"Saturn" retains a hypnotic vibe with echo effects in piano, and vocals in its preamble. It segues into more aggressive territories with hard-rockin' guitars. The hypnotic effect remains in the echoing guitars of the chorus. A transitory keyboard reminds the introduction to Rush's "Tom Sawyer". The mood is quieter, almost eerie with the floating keyboards. This is the calm before the storm, as the music becomes even more aggressive than previously, with a faster pace. It ends in a dark-ambient mood.
"Last chance hotel" is a dynamic boogie southern rock song that presents nonetheless with a stoner rock side when the pace slows down in the middle of the song.
8 "Willow Tree": Heavenly female vocals (both as lead and in the choir) for this dreampop song. Male vocals interfere discretly in the chorus. Guitars give it a blues feeling.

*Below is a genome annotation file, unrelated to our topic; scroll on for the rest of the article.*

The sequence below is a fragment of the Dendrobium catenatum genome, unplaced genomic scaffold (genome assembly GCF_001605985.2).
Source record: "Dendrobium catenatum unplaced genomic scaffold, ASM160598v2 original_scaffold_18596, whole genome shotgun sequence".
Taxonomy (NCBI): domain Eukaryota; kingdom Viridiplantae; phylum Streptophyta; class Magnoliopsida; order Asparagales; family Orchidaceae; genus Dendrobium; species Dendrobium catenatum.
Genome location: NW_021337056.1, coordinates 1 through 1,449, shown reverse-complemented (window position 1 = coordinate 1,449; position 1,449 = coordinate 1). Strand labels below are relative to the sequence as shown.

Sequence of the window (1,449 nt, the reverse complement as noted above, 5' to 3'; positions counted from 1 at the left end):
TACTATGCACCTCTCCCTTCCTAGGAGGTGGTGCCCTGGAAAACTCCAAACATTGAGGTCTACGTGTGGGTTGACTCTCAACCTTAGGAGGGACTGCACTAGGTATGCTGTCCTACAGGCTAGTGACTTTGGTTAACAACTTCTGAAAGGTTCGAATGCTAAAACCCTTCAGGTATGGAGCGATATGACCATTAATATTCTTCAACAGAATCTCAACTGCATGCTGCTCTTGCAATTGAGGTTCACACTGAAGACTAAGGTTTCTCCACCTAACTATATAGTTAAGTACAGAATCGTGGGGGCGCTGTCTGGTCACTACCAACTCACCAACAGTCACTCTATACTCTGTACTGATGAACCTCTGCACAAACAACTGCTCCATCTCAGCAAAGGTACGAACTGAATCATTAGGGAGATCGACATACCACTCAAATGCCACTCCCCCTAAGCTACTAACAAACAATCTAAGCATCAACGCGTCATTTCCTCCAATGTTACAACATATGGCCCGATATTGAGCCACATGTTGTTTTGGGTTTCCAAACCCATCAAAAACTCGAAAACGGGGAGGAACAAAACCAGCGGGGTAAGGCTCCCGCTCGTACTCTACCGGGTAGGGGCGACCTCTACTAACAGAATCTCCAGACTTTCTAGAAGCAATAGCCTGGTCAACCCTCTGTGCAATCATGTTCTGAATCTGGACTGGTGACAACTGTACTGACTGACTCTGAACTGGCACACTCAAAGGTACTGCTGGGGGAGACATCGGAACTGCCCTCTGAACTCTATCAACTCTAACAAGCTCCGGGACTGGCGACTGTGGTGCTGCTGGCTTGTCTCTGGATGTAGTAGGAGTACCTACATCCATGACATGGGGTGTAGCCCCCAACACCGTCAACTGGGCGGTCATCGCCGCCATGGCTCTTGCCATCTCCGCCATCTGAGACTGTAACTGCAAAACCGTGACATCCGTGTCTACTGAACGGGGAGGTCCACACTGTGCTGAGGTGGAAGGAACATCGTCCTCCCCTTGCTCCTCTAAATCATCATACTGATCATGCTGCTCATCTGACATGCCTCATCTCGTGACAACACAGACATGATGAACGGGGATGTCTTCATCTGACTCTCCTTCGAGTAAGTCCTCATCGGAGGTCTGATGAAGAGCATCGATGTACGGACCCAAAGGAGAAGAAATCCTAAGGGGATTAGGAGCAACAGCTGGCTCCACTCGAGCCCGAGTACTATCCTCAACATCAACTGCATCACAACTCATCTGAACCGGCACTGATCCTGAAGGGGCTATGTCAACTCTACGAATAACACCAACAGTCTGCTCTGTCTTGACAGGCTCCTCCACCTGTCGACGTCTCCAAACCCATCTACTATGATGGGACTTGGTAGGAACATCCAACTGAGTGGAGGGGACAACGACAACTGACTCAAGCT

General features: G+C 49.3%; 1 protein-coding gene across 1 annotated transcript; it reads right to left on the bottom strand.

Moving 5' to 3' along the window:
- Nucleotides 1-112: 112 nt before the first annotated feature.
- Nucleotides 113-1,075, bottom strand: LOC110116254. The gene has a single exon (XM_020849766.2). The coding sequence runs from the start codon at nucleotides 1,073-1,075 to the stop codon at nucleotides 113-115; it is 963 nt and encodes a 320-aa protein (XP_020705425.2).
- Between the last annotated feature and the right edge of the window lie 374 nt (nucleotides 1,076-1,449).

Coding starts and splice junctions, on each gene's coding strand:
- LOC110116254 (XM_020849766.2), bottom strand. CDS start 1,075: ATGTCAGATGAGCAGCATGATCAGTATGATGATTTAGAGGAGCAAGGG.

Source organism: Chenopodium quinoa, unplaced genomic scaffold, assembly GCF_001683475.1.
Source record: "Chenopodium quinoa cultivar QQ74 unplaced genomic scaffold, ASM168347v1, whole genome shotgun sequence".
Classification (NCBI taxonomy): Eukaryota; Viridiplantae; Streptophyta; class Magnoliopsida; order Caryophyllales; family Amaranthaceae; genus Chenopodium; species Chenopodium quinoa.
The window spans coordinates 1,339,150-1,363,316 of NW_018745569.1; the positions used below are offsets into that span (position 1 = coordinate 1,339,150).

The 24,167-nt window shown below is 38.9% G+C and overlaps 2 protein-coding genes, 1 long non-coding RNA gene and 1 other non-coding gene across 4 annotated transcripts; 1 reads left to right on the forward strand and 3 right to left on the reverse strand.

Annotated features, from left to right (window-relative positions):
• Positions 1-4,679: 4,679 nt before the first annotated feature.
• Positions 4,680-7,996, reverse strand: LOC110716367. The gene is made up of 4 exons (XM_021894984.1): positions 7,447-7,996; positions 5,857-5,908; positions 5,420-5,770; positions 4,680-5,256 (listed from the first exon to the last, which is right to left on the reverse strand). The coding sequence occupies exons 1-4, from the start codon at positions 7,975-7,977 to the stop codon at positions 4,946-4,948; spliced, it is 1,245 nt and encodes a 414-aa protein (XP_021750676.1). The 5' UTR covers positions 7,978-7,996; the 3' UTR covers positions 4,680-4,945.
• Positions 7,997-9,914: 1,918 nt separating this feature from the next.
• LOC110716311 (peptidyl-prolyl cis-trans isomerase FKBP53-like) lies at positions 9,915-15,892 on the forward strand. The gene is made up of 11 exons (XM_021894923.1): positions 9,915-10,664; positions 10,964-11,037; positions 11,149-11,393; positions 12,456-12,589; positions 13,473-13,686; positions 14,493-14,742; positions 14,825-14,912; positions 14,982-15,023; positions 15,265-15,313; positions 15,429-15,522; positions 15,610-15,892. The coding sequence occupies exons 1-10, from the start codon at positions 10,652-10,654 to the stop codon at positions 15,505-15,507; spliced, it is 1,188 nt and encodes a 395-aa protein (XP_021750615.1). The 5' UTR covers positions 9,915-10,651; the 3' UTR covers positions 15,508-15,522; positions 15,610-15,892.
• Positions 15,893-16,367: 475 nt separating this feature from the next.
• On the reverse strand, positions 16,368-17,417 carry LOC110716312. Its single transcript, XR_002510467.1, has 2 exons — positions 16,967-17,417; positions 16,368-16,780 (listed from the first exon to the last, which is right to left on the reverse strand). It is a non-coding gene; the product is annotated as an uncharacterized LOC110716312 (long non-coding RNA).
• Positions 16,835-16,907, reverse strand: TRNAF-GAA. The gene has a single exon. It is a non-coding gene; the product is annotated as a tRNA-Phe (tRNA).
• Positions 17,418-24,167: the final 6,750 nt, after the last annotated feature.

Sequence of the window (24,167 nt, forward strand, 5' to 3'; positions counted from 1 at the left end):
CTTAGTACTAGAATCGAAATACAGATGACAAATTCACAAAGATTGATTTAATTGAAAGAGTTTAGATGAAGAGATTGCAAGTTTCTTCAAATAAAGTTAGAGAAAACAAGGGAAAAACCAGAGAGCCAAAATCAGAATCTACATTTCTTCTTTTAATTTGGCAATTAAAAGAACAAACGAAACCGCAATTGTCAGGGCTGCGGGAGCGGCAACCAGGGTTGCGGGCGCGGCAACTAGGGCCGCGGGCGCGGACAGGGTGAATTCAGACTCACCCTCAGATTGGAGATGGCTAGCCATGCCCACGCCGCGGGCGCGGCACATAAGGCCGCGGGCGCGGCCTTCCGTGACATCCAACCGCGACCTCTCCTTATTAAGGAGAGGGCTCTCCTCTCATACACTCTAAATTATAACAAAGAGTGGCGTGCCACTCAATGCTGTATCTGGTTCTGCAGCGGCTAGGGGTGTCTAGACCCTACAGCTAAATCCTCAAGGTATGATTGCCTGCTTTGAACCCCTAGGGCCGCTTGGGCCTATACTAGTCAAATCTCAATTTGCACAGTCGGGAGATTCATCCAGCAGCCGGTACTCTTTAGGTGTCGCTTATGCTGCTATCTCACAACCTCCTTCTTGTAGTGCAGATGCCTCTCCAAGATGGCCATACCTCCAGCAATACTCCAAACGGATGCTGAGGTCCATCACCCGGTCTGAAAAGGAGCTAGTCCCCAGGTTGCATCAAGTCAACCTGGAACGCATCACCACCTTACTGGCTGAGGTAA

Ambient keyboards open the ninth song ("boots for hire") then a guitar solo settles, reminiscent of Brian May in "Bijou" over a doom-metal background, soon followed by some fast "hopping" southern rock in the bridge. The eerie ambiance of the doom-metal of the debut returns to close the track, but in a dark-ambient wrap this time.
"Heal my bleeding heart" is a song with a dark-light atmosphere in the line of Pink Floyd's "In The Flesh" (or the whole 'The Wall' for the matter) where Hammond soars in the chorus. Gilmouresque aerial guitar solos punctuate the verses.
An imploring vocal opens the last track "black beast rising", like in a Middle-Oriental religious chant. The song then evolves towards floydian territories, with slow pace, and sustained Hammond all along. Some "jerky" guitar touches can be heard in-between the aerial solos that conclude this album in a space-rock atmosphere.
Overall, this album is a nice aural trip, and a good mixture of all that's done in the past 40 years in rock music.